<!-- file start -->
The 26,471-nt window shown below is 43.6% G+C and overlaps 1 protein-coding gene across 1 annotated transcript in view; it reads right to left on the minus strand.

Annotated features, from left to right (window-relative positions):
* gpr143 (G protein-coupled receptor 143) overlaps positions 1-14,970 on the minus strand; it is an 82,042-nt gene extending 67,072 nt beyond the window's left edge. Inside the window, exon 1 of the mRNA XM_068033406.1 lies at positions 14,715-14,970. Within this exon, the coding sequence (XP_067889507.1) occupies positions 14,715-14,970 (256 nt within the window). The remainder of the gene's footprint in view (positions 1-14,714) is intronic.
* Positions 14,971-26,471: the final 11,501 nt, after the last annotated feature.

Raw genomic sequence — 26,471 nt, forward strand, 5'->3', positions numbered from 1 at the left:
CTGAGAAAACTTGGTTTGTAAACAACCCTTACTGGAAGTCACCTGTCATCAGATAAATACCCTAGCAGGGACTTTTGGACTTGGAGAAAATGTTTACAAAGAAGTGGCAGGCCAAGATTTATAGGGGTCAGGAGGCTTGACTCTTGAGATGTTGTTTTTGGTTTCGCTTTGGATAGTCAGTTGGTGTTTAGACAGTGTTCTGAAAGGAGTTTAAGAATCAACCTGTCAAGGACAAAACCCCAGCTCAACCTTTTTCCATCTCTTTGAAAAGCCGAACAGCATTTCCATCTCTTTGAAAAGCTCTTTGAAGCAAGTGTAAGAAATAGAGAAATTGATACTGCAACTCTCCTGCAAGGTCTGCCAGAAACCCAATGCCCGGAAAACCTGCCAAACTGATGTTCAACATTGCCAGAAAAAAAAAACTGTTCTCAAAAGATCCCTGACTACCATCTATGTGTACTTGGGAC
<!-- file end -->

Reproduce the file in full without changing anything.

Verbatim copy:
The 26,471-nt window shown below is 43.6% G+C and overlaps 1 protein-coding gene across 1 annotated transcript in view; it reads right to left on the minus strand.

Annotated features, from left to right (window-relative positions):
* gpr143 (G protein-coupled receptor 143) overlaps positions 1-14,970 on the minus strand; it is an 82,042-nt gene extending 67,072 nt beyond the window's left edge. Inside the window, exon 1 of the mRNA XM_068033406.1 lies at positions 14,715-14,970. Within this exon, the coding sequence (XP_067889507.1) occupies positions 14,715-14,970 (256 nt within the window). The remainder of the gene's footprint in view (positions 1-14,714) is intronic.
* Positions 14,971-26,471: the final 11,501 nt, after the last annotated feature.

Raw genomic sequence — 26,471 nt, forward strand, 5'->3', positions numbered from 1 at the left:
CTGAGAAAACTTGGTTTGTAAACAACCCTTACTGGAAGTCACCTGTCATCAGATAAATACCCTAGCAGGGACTTTTGGACTTGGAGAAAATGTTTACAAAGAAGTGGCAGGCCAAGATTTATAGGGGTCAGGAGGCTTGACTCTTGAGATGTTGTTTTTGGTTTCGCTTTGGATAGTCAGTTGGTGTTTAGACAGTGTTCTGAAAGGAGTTTAAGAATCAACCTGTCAAGGACAAAACCCCAGCTCAACCTTTTTCCATCTCTTTGAAAAGCCGAACAGCATTTCCATCTCTTTGAAAAGCTCTTTGAAGCAAGTGTAAGAAATAGAGAAATTGATACTGCAACTCTCCTGCAAGGTCTGCCAGAAACCCAATGCCCGGAAAACCTGCCAAACTGATGTTCAACATTGCCAGAAAAAAAAAACTGTTCTCAAAAGATCCCTGACTACCATCTATGTGTACTTGGGAC